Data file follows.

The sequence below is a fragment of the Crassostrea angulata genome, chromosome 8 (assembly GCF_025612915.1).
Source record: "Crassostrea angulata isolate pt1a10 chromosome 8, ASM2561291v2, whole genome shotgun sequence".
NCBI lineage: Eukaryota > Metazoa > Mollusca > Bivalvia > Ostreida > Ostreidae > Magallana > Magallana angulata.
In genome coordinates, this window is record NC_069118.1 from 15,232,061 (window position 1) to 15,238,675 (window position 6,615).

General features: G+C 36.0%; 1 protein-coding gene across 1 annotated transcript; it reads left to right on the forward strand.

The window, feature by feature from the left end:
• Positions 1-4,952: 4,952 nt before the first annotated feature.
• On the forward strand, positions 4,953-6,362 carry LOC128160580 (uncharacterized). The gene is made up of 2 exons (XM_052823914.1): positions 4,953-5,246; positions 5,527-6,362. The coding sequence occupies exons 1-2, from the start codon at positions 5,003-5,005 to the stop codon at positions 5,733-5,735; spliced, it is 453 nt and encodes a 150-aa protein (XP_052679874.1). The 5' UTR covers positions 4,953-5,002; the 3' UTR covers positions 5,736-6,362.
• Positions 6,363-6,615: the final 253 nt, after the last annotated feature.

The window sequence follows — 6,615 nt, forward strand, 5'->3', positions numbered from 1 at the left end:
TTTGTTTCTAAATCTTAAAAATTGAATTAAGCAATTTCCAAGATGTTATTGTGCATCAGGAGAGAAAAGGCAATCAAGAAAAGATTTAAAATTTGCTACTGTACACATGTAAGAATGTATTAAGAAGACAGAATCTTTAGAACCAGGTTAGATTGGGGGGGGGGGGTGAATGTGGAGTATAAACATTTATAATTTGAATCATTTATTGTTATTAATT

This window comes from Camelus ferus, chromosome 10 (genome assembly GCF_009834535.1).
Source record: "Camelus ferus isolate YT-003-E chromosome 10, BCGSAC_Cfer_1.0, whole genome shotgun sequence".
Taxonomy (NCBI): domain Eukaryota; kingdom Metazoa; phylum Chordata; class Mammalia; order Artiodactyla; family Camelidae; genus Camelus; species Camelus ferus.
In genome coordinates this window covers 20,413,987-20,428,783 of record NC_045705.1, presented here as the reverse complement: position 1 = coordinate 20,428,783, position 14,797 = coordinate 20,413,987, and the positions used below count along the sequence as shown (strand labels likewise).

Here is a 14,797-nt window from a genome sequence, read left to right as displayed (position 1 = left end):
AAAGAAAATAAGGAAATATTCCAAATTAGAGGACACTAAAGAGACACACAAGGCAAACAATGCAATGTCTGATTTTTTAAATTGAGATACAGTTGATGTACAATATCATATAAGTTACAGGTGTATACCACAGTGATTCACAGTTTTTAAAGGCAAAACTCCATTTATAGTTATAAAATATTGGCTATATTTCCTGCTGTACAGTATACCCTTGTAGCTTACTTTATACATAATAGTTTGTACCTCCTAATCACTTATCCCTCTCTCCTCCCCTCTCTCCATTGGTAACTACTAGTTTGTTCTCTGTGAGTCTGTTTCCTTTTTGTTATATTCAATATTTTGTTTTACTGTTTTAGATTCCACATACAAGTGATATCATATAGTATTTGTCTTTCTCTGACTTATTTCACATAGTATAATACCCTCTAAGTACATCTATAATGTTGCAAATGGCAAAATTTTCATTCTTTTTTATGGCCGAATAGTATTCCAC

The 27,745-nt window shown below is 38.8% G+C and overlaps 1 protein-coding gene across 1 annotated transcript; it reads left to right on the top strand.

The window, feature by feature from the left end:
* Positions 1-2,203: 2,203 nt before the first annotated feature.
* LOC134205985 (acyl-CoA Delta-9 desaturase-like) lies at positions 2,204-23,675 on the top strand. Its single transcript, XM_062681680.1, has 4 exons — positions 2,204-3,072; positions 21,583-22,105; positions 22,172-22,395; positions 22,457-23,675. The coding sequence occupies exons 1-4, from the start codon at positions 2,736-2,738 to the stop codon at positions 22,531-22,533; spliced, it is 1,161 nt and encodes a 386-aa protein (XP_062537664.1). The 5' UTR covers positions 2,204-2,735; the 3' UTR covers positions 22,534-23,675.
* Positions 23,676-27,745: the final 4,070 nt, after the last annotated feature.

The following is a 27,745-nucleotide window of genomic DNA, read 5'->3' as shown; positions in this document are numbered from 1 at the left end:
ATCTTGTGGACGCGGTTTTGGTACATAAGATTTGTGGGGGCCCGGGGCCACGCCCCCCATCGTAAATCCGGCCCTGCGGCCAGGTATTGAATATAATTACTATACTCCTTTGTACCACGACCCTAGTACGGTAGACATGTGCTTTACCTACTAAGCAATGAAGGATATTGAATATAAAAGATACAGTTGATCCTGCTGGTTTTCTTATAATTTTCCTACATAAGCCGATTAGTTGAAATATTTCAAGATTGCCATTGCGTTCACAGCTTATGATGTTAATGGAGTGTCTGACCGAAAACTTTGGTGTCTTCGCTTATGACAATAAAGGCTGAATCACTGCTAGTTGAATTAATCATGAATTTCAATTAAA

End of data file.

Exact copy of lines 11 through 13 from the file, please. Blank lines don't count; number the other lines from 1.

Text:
TTTGTTTCTAAATCTTAAAAATTGAATTAAGCAATTTCCAAGATGTTATTGTGCATCAGGAGAGAAAAGGCAATCAAGAAAAGATTTAAAATTTGCTACTGTACACATGTAAGAATGTATTAAGAAGACAGAATCTTTAGAACCAGGTTAGATTGGGGGGGGGGGGTGAATGTGGAGTATAAACATTTATAATTTGAATCATTTATTGTTATTAATT

This window comes from Camelus ferus, chromosome 10 (genome assembly GCF_009834535.1).
Source record: "Camelus ferus isolate YT-003-E chromosome 10, BCGSAC_Cfer_1.0, whole genome shotgun sequence".